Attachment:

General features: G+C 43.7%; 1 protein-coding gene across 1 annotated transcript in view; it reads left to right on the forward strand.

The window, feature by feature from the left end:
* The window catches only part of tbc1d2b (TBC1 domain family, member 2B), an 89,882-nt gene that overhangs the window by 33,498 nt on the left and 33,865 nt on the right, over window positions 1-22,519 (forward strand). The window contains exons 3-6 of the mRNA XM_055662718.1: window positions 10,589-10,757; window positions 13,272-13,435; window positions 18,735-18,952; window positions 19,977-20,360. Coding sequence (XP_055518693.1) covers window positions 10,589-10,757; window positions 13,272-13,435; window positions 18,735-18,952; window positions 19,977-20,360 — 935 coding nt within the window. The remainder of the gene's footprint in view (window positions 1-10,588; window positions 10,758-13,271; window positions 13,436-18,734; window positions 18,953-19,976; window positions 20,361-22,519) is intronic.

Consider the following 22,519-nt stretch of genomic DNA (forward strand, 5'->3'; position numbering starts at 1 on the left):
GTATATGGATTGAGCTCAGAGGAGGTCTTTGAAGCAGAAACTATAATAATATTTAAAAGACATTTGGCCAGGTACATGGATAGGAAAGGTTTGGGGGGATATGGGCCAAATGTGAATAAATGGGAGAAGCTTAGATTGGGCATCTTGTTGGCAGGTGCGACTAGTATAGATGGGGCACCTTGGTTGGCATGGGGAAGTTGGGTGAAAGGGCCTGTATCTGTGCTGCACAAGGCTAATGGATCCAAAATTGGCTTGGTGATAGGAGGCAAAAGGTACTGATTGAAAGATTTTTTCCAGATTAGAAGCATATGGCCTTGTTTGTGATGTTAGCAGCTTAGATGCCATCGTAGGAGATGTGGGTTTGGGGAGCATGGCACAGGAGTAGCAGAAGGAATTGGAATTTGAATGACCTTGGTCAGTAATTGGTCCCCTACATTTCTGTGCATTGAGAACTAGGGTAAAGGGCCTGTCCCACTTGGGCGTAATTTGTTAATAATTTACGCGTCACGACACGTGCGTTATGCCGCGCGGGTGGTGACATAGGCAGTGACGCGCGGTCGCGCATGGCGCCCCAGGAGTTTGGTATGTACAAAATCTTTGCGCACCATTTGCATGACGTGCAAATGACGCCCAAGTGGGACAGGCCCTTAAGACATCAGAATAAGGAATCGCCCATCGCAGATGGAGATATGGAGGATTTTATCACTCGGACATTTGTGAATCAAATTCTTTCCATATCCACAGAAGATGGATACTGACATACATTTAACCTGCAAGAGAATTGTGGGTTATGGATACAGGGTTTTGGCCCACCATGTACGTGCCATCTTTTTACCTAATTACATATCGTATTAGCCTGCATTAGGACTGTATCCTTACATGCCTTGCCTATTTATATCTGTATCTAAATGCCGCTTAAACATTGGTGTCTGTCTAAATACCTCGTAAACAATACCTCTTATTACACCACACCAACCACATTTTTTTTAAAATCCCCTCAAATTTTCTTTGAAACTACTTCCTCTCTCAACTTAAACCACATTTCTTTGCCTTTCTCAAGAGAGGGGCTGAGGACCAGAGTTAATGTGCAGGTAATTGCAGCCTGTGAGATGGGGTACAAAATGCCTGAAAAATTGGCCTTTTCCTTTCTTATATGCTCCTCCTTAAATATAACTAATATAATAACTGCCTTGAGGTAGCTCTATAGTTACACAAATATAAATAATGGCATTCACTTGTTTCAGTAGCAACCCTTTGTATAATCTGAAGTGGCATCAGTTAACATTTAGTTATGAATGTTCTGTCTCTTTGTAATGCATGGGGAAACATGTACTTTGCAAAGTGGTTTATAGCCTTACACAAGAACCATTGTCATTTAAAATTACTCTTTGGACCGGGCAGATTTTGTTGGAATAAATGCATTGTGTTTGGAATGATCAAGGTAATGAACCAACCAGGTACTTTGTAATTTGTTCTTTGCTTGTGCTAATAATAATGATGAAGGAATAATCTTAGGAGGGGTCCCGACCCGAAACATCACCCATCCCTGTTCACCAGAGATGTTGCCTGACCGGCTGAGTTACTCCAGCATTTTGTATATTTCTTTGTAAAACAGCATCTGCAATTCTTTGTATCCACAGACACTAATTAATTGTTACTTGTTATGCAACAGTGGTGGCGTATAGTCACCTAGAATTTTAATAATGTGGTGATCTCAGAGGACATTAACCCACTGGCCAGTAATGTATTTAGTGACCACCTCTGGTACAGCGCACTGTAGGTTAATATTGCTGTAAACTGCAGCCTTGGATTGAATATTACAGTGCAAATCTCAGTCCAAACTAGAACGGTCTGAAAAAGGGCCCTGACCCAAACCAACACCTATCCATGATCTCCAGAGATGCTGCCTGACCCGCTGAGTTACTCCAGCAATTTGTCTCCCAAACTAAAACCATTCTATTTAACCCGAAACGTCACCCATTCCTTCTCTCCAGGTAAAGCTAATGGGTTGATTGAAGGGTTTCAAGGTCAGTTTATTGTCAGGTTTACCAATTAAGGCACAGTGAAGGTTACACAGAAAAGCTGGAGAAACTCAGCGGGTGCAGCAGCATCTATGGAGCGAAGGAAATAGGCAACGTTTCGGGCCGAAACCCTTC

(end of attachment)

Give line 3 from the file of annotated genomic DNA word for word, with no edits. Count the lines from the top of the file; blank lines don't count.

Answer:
* The window catches only part of tbc1d2b (TBC1 domain family, member 2B), an 89,882-nt gene that overhangs the window by 33,498 nt on the left and 33,865 nt on the right, over window positions 1-22,519 (forward strand). The window contains exons 3-6 of the mRNA XM_055662718.1: window positions 10,589-10,757; window positions 13,272-13,435; window positions 18,735-18,952; window positions 19,977-20,360. Coding sequence (XP_055518693.1) covers window positions 10,589-10,757; window positions 13,272-13,435; window positions 18,735-18,952; window positions 19,977-20,360 — 935 coding nt within the window. The remainder of the gene's footprint in view (window positions 1-10,588; window positions 10,758-13,271; window positions 13,436-18,734; window positions 18,953-19,976; window positions 20,361-22,519) is intronic.